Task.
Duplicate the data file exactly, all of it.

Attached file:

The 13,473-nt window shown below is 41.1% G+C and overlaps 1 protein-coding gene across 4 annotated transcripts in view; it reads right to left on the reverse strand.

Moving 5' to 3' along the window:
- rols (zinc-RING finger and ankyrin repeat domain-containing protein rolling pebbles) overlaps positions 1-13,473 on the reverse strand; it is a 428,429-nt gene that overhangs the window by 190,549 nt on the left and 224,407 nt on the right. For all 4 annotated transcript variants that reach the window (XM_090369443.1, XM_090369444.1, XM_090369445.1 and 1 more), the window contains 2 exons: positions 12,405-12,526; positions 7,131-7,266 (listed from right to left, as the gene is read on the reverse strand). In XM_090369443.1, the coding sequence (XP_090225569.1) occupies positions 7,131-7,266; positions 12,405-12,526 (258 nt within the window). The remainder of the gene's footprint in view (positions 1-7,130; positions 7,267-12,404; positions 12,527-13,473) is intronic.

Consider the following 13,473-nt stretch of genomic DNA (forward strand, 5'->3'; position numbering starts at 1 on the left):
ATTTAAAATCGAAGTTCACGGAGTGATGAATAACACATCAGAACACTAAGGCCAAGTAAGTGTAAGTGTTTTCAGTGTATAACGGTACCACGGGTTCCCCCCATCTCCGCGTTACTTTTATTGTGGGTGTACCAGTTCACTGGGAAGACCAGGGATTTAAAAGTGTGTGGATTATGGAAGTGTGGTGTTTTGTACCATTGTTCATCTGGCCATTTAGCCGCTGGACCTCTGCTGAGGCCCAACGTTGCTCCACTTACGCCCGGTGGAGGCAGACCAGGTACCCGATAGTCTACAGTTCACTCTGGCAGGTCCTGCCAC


The 13,473-nt window shown below is 41.1% G+C and overlaps 1 protein-coding gene across 4 annotated transcripts in view; it reads right to left on the reverse strand.

Moving 5' to 3' along the window:
- rols (zinc-RING finger and ankyrin repeat domain-containing protein rolling pebbles) overlaps positions 1-13,473 on the reverse strand; it is a 428,429-nt gene that overhangs the window by 190,549 nt on the left and 224,407 nt on the right. For all 4 annotated transcript variants that reach the window (XM_090369443.1, XM_090369444.1, XM_090369445.1 and 1 more), the window contains 2 exons: positions 12,405-12,526; positions 7,131-7,266 (listed from right to left, as the gene is read on the reverse strand). In XM_090369443.1, the coding sequence (XP_090225569.1) occupies positions 7,131-7,266; positions 12,405-12,526 (258 nt within the window). The remainder of the gene's footprint in view (positions 1-7,130; positions 7,267-12,404; positions 12,527-13,473) is intronic.

Consider the following 13,473-nt stretch of genomic DNA (forward strand, 5'->3'; position numbering starts at 1 on the left):
ATTTAAAATCGAAGTTCACGGAGTGATGAATAACACATCAGAACACTAAGGCCAAGTAAGTGTAAGTGTTTTCAGTGTATAACGGTACCACGGGTTCCCCCCATCTCCGCGTTACTTTTATTGTGGGTGTACCAGTTCACTGGGAAGACCAGGGATTTAAAAGTGTGTGGATTATGGAAGTGTGGTGTTTTGTACCATTGTTCATCTGGCCATTTAGCCGCTGGACCTCTGCTGAGGCCCAACGTTGCTCCACTTACGCCCGGTGGAGGCAGACCAGGTACCCGATAGTCTACAGTTCACTCTGGCAGGTCCTGCCAC